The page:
Seecharan’s presentation should be made available to the public

Dear Editor,

I heard that excellent presentation ‘El Dorado Complex in the shaping of the Indo-Guyanese: A Revisionist Perspective’ by Professor Clem Seecharan to mark the 2014 Republic of Guyana  Distinguished Lecture Series.  I hope that it is available to the public, so that I can hear/read and absorb better a second time around.  Once is never enough for a discourse like this.

He was very candid, open and objective; he certainly did some digging, and I hope some myths and false perceptions will be cleared up, many so deliberately twisted for different purposes. Indeed, one expects that this fine lecture will serve to stimulate robust debate for an enlightenment and understanding of our uneasy situation in relation to each other in so many ways.

Though far from being Pandora’s Box, I suspect there will be some who will be ruffled by some of his revelations.  I once heard an Indian professor/historian from Trinidad who was proceeding along the very same route – reading from the same page as Professor Seecharan – but I wasn’t successful in getting her interviews that were shown  by NCN.

I need to point out that I have so far noted Mr EB John’s ‘An insult to an intelligent audience’ (KN, March 8), in which he  expressed his disappointment and annoyance at the “abrupt truncation” of a repeat of that presentation which robbed viewers of the Professor’s critically climactic appeal to the divided society to have a conversation that would lead eventually to a “unified nation.”

A good thing about the professor’s talk is the kind of inspiration it gives; it sets the tone for one to have latitude; to search; to open up hitherto closed doors and question without any sort of guilt or cheap shame; to face the truth head on in spite of any discomfort.  As he correctly said, “if we can’t understand and accept the truth then we can’t move forward… will not have respect for each other in a sincere and meaningful way.” This underscores some things that I have noted for so long – in fact many of us have.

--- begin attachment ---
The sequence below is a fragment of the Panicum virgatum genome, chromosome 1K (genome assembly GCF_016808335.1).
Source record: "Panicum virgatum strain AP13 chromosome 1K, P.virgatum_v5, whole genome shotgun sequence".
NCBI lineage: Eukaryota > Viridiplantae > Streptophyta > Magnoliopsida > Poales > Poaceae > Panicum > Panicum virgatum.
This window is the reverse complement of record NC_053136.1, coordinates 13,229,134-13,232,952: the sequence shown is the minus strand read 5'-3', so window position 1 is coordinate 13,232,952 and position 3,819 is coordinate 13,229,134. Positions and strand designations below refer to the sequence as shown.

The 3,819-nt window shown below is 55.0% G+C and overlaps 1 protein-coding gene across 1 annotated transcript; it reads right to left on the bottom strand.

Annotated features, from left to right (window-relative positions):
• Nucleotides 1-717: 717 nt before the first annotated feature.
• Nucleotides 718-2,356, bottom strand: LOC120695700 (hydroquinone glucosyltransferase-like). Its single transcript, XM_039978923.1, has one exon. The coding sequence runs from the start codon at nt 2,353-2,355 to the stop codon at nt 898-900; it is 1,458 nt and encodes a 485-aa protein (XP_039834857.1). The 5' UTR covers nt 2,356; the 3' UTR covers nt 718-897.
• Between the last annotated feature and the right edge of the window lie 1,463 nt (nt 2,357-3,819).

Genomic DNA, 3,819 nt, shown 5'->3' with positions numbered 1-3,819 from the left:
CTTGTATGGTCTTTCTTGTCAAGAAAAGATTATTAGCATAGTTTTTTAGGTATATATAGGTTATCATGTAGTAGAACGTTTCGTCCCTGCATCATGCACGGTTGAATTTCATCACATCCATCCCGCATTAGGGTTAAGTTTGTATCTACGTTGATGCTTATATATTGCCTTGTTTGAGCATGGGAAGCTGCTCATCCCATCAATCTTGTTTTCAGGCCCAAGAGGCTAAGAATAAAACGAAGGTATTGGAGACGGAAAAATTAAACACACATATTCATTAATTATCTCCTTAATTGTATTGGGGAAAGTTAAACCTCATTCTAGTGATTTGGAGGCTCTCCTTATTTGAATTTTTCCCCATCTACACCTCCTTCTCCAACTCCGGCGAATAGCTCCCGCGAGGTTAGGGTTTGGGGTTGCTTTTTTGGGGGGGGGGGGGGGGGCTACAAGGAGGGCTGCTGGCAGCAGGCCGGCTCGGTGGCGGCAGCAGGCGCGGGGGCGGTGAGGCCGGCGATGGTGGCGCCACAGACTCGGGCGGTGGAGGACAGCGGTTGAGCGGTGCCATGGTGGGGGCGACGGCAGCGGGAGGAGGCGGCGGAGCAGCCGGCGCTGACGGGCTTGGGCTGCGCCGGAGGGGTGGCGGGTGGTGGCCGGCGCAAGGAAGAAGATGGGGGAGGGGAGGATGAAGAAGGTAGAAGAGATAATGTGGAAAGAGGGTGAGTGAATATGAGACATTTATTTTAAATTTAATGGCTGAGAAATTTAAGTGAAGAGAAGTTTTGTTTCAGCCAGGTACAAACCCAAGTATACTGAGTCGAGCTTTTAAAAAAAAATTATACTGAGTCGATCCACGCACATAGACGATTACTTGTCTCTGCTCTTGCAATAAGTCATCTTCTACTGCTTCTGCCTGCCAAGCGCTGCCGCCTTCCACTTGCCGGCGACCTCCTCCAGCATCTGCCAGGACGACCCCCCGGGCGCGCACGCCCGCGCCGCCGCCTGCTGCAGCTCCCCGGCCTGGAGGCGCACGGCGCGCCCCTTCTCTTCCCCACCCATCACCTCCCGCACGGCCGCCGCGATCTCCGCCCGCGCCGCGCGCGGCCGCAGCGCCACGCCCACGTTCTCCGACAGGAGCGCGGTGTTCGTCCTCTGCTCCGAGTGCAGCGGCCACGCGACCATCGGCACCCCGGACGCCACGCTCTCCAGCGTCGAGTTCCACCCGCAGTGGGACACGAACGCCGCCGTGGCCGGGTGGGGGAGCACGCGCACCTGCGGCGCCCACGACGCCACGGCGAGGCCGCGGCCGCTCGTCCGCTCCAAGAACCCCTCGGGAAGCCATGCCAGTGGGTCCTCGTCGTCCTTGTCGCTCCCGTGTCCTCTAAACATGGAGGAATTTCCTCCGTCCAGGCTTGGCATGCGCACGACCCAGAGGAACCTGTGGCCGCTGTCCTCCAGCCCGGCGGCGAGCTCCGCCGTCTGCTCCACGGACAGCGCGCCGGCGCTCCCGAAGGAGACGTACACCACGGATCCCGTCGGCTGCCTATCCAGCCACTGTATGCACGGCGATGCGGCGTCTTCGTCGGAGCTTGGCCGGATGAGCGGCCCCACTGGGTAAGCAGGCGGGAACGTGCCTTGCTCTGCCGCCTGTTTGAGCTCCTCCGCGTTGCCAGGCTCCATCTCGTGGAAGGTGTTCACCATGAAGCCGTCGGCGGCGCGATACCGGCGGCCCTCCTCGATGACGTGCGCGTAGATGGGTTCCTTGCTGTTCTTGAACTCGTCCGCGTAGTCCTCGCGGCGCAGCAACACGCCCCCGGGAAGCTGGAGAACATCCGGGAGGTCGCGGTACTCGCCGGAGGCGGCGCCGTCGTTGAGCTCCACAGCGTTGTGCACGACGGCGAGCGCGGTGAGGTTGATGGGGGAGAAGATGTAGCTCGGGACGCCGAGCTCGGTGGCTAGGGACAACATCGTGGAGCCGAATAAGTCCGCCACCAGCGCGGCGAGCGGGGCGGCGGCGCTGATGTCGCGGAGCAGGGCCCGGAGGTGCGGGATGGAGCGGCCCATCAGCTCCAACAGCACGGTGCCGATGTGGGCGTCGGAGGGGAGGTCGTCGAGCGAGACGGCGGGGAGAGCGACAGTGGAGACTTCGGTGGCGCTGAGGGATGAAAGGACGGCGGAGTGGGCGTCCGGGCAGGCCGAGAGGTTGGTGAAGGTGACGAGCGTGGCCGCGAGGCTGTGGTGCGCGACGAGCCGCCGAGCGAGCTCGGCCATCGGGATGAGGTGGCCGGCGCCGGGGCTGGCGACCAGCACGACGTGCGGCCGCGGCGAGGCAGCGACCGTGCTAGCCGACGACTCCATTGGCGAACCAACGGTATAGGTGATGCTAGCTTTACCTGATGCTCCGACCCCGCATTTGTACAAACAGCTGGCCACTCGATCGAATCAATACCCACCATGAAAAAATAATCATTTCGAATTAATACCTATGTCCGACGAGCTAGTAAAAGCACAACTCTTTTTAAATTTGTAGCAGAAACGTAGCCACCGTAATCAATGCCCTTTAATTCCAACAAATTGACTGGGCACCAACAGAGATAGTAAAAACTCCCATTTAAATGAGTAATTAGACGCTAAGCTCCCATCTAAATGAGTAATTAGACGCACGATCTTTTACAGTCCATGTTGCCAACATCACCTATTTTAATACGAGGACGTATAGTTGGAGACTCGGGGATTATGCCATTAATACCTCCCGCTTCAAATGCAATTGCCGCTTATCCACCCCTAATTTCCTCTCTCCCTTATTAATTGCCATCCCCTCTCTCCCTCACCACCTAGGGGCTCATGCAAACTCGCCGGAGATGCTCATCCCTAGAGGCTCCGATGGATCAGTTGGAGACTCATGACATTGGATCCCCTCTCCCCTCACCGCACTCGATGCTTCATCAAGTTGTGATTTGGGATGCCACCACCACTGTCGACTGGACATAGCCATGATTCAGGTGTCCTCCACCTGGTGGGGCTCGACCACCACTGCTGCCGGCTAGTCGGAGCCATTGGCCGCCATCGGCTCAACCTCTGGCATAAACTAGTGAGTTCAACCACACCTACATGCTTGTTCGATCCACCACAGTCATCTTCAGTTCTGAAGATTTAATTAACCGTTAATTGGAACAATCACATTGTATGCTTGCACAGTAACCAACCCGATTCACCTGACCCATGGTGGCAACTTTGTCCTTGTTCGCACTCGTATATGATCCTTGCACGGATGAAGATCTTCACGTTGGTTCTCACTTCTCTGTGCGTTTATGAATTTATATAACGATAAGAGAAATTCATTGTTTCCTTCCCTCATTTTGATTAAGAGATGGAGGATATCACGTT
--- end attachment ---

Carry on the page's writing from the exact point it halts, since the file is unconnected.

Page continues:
Let me say frankly that indeed we will not move one inch forward – I do not mean sprawling buildings and posh vehicles and personal material possessions.  Not that at all; let us not quibble about it, we are rapidly losing good ground, hooked on the rat race and race-race and seem to think that we are doing fine.

As we are known to be, we are hesitant and timid to openly discuss our problems of genuine fear about each other when we are gathered. We feel much more free, secure and comfortable to do so among our own kind, and lord knows there are so many hurting issues to be addressed.  What we perceive and fear about each other we keep bottled up inside, though inevitably our actions betray us by painting a different picture.  Often time what comes from the lips is not in harmony with the heart.  As you move around there are glaring unhealthy and dangerous mindsets among Afro and Indo Guyanese towards each other, that have clicked in anew and are spreading. There are new nuances of existing beliefs being fostered for various reasons which are definitely not allowing for righteous bonding.

Professor Clem Seecharan has given quite a talk much for our Indian brothers and sisters to ponder on, and a challenge to step out of their zone. We ought to welcome such frank, open and objective discussion by all scholars and historians in addressing our many troubling issues and not just those sugar-coated stories. I repeat as I stated above the need for this lecture to be printed and made available for public consumption. It is much too valuable to be skimmed or played down.

Yours faithfully,

Frank Fyffe

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